Thursday, September 15, 2005

Good read.

Drop by and read this.
If a private-sector employee performed as badly as the federal, state, and local governments performed before, during, and after Hurricane Katrina, he would be summarily fired. But the governments will claim their budgets were too small and proceed to extract more money from the taxpayers. That’s how the political world works. And it’s part of the reason that governments perform as miserably as they do.
A private company that had built those levees and made those assurances would have hell to pay. It would be facing bankruptcy and its officers lawsuits for gross negligence or even criminal indictments. The prospect of such consequences tends to deter private harmful conduct. But government personnel are effectively immune from such consequences. They don’t risk their own capital. Accountability is nonexistent. There are likely to be no dismissals, much less indictments.

The problem is not only the people who run the agencies. It is in the nature of bureaucracy, which gets its money through coercive taxation, does not receive market feedback from consumers and insurance companies, and never faces bankruptcy. Cynics love to denigrate private businesses as putting profits before people, but it was Wal-Mart and Home Depot that were getting the goods to desperate people (when government agents weren’t impeding them) while FEMA was still recovering from the shock that the levees failed.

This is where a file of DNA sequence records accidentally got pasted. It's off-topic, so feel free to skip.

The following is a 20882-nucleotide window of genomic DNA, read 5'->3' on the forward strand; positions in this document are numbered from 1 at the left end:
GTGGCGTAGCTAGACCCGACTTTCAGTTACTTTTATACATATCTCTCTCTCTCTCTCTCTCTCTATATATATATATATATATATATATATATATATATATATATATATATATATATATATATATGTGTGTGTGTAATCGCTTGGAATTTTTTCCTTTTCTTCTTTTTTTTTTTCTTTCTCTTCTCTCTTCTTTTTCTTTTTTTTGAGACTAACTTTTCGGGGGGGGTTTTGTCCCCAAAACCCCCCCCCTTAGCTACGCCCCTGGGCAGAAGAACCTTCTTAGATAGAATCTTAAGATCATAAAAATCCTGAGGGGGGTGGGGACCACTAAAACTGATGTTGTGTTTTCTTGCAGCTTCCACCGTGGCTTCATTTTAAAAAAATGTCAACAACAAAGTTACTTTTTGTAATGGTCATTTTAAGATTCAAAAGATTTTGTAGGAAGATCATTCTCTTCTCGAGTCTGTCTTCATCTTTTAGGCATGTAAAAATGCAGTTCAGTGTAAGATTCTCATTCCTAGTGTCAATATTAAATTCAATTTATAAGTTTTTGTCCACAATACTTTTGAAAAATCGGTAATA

There's more, but the whole article is best summed up in this line.
With guardians like these, who needs enemies?

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To damn lazy

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